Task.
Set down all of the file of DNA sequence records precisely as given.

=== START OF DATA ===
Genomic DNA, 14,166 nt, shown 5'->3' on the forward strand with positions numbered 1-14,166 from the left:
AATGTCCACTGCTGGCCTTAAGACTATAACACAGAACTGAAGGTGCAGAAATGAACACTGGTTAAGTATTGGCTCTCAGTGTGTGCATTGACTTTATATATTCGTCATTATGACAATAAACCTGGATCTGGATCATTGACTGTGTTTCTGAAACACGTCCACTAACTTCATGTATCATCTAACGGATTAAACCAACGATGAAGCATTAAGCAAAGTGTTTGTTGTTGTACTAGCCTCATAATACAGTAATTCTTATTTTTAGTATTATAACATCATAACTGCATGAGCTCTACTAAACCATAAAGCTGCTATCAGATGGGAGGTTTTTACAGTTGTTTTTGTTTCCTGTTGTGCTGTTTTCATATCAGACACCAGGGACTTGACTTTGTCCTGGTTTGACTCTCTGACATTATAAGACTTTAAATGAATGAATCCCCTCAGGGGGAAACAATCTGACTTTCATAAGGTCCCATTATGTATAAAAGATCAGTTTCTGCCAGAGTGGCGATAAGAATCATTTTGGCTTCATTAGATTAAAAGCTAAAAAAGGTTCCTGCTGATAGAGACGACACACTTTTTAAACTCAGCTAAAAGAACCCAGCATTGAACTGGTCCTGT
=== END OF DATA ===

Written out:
Genomic DNA, 14,166 nt, shown 5'->3' on the forward strand with positions numbered 1-14,166 from the left:
AATGTCCACTGCTGGCCTTAAGACTATAACACAGAACTGAAGGTGCAGAAATGAACACTGGTTAAGTATTGGCTCTCAGTGTGTGCATTGACTTTATATATTCGTCATTATGACAATAAACCTGGATCTGGATCATTGACTGTGTTTCTGAAACACGTCCACTAACTTCATGTATCATCTAACGGATTAAACCAACGATGAAGCATTAAGCAAAGTGTTTGTTGTTGTACTAGCCTCATAATACAGTAATTCTTATTTTTAGTATTATAACATCATAACTGCATGAGCTCTACTAAACCATAAAGCTGCTATCAGATGGGAGGTTTTTACAGTTGTTTTTGTTTCCTGTTGTGCTGTTTTCATATCAGACACCAGGGACTTGACTTTGTCCTGGTTTGACTCTCTGACATTATAAGACTTTAAATGAATGAATCCCCTCAGGGGGAAACAATCTGACTTTCATAAGGTCCCATTATGTATAAAAGATCAGTTTCTGCCAGAGTGGCGATAAGAATCATTTTGGCTTCATTAGATTAAAAGCTAAAAAAGGTTCCTGCTGATAGAGACGACACACTTTTTAAACTCAGCTAAAAGAACCCAGCATTGAACTGGTCCTGT